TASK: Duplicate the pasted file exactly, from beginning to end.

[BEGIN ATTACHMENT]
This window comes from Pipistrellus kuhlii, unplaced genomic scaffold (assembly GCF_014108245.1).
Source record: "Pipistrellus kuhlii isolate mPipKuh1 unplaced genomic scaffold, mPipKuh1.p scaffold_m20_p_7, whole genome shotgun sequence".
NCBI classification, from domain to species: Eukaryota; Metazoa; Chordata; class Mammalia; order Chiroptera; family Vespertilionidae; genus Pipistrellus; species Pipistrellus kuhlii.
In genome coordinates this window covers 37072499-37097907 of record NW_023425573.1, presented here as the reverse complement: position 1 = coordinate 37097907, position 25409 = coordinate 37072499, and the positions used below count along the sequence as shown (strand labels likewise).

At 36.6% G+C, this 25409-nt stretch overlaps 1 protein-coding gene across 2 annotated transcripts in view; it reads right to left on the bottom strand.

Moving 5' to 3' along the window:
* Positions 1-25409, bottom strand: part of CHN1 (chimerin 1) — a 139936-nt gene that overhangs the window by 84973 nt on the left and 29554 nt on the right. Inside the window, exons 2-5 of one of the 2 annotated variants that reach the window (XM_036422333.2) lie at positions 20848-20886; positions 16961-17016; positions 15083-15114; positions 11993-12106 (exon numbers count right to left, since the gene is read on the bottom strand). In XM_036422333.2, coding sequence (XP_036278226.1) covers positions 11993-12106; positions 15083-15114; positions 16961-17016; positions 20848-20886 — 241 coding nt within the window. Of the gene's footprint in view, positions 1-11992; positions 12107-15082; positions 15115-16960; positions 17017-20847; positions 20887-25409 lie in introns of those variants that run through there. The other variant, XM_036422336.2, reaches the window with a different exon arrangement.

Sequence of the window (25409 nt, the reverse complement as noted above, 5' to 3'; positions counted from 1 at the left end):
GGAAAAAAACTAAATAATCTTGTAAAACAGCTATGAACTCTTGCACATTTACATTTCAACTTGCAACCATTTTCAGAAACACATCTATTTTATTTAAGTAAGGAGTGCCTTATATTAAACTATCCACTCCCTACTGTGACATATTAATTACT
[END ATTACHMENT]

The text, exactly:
This window comes from Pipistrellus kuhlii, unplaced genomic scaffold (assembly GCF_014108245.1).
Source record: "Pipistrellus kuhlii isolate mPipKuh1 unplaced genomic scaffold, mPipKuh1.p scaffold_m20_p_7, whole genome shotgun sequence".
NCBI classification, from domain to species: Eukaryota; Metazoa; Chordata; class Mammalia; order Chiroptera; family Vespertilionidae; genus Pipistrellus; species Pipistrellus kuhlii.
In genome coordinates this window covers 37072499-37097907 of record NW_023425573.1, presented here as the reverse complement: position 1 = coordinate 37097907, position 25409 = coordinate 37072499, and the positions used below count along the sequence as shown (strand labels likewise).

At 36.6% G+C, this 25409-nt stretch overlaps 1 protein-coding gene across 2 annotated transcripts in view; it reads right to left on the bottom strand.

Moving 5' to 3' along the window:
* Positions 1-25409, bottom strand: part of CHN1 (chimerin 1) — a 139936-nt gene that overhangs the window by 84973 nt on the left and 29554 nt on the right. Inside the window, exons 2-5 of one of the 2 annotated variants that reach the window (XM_036422333.2) lie at positions 20848-20886; positions 16961-17016; positions 15083-15114; positions 11993-12106 (exon numbers count right to left, since the gene is read on the bottom strand). In XM_036422333.2, coding sequence (XP_036278226.1) covers positions 11993-12106; positions 15083-15114; positions 16961-17016; positions 20848-20886 — 241 coding nt within the window. Of the gene's footprint in view, positions 1-11992; positions 12107-15082; positions 15115-16960; positions 17017-20847; positions 20887-25409 lie in introns of those variants that run through there. The other variant, XM_036422336.2, reaches the window with a different exon arrangement.

Sequence of the window (25409 nt, the reverse complement as noted above, 5' to 3'; positions counted from 1 at the left end):
GGAAAAAAACTAAATAATCTTGTAAAACAGCTATGAACTCTTGCACATTTACATTTCAACTTGCAACCATTTTCAGAAACACATCTATTTTATTTAAGTAAGGAGTGCCTTATATTAAACTATCCACTCCCTACTGTGACATATTAATTACT